3 weeks ago
January 7, 2021
TikTok Parent Company ByteDance Open Sources Neural Speech Translation Toolkit
Chinese technology company ByteDance, known for its short-form, video-sharing app TikTok, has released an open-source toolkit for neural speech translation.
According to a December 2020 paper published on pre-print server arXiv.org, “NeurST aims at facilitating the speech translation research for NLP researchers and provides a complete setup for speech translation benchmarks, including feature extraction, data preprocessing, distributed training, and evaluation.”
One of the end goals, of course, is to extend the toolkit’s use to “advanced speech translation research and products.” NeurST is currently publicly available on GitHub.
Recent work by the three authors — Chengqi Zhao, Mingxuan Wang, and Lei Li, all of ByteDance — includes PRUNE-TUNE, a new method of domain adaptation for machine translation (MT) domain adaptation, and multi-resolutional (MR) Doc2Doc, which the researchers used to train a neural sequence-to-sequence MT model for document-level translation.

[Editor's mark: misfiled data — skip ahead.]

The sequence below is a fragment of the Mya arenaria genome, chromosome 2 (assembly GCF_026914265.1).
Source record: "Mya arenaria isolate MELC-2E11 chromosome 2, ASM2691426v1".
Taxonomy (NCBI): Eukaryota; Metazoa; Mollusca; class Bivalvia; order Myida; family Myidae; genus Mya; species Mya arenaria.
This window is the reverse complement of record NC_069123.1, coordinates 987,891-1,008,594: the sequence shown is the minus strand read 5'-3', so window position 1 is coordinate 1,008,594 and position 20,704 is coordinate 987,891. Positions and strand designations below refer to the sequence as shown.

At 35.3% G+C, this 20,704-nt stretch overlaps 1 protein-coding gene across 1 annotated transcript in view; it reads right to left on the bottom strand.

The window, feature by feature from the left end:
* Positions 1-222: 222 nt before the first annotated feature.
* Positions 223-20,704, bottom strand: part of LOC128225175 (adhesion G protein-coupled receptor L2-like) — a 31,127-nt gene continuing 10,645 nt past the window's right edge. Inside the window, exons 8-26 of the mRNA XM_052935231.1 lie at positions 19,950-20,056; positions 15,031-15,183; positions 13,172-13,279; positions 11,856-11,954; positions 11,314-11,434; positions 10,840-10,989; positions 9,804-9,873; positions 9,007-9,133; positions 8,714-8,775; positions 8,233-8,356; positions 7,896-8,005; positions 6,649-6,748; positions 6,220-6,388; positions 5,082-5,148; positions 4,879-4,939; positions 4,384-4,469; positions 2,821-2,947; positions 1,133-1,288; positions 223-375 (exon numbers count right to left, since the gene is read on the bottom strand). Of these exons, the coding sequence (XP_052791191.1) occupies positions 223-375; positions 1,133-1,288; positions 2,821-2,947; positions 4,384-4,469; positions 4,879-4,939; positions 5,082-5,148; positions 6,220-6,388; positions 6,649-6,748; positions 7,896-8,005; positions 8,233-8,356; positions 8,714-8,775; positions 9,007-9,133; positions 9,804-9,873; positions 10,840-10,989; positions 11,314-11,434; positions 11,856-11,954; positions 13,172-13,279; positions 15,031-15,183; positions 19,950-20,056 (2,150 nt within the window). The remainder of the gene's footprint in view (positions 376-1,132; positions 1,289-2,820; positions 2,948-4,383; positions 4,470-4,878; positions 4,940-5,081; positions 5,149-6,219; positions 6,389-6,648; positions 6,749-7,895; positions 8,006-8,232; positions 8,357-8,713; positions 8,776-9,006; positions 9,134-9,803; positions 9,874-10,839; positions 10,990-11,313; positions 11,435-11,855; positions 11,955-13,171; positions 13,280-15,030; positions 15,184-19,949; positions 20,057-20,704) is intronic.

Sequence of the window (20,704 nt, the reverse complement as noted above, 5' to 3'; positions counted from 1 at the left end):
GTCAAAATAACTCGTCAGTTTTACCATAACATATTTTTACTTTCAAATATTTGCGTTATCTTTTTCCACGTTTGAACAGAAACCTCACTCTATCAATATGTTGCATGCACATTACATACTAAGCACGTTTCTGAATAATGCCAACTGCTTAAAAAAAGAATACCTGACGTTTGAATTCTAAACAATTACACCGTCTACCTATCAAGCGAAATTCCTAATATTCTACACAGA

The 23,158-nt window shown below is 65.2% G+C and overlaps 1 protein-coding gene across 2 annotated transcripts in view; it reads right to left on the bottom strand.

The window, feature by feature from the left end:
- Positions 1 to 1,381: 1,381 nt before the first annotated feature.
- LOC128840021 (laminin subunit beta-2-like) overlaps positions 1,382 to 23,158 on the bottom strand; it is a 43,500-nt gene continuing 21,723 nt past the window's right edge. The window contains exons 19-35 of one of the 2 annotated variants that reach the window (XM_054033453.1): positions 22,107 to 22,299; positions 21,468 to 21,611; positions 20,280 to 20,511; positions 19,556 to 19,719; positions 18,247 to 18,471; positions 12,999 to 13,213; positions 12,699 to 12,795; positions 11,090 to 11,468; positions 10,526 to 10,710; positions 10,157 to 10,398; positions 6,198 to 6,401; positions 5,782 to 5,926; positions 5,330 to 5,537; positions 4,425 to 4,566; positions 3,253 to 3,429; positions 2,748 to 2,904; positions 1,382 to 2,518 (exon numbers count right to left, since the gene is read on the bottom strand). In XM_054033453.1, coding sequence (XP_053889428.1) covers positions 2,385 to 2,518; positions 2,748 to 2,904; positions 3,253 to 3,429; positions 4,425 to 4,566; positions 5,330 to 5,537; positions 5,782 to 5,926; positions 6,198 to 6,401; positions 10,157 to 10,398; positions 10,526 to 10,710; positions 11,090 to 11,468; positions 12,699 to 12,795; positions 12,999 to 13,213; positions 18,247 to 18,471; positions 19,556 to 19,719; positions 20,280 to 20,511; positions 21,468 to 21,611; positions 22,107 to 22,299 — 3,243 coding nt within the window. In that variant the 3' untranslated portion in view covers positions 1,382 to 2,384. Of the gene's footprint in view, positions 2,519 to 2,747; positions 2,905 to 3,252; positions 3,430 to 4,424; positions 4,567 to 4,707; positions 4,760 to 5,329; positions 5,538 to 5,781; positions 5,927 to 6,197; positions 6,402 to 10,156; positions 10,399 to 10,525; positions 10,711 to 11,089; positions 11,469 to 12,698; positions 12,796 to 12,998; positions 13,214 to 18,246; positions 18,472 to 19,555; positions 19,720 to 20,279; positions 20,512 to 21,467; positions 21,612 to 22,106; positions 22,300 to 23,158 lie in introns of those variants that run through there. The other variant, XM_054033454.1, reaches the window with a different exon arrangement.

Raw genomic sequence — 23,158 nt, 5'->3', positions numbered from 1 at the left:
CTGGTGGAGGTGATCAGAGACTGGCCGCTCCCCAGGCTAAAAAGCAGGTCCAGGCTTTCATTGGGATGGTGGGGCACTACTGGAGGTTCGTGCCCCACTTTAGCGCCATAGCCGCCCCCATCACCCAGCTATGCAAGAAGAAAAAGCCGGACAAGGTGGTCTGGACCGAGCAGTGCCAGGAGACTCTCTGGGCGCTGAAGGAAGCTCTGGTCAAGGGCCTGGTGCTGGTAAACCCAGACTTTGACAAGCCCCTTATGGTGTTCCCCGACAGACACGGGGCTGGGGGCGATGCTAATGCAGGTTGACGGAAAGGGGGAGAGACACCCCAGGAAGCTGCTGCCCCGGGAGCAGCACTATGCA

As the paper explained, one of the shortcomings of traditional “cascade” speech translation systems is that mistakes in transcription — typically powered by automatic speech recognition — can cause errors in translation. End-to-end speech translation, on the other hand, bypasses the transcription step and produces less lag time.
The authors noted that studies on speech translation work on different datasets; their goal, therefore, was to establish reproducible and reliable benchmarks for the field. They said that NeurST’s “straightforward recipes for preprocessing audio datasets” will free up developers for more advanced work on speech translation.
NeurST was put to the test on several benchmark speech translation tasks for eight European language pairs using publicly available speech translation data (namely the Augmented LibriSpeech and MuST-C corpora).
Overall, NeurST outperformed existing counterparts Espnet-ST and fairseq-ST in most languages. The authors hope the toolkit, which is meant to be NLP researcher-friendly, will be used to establish baselines in future studies.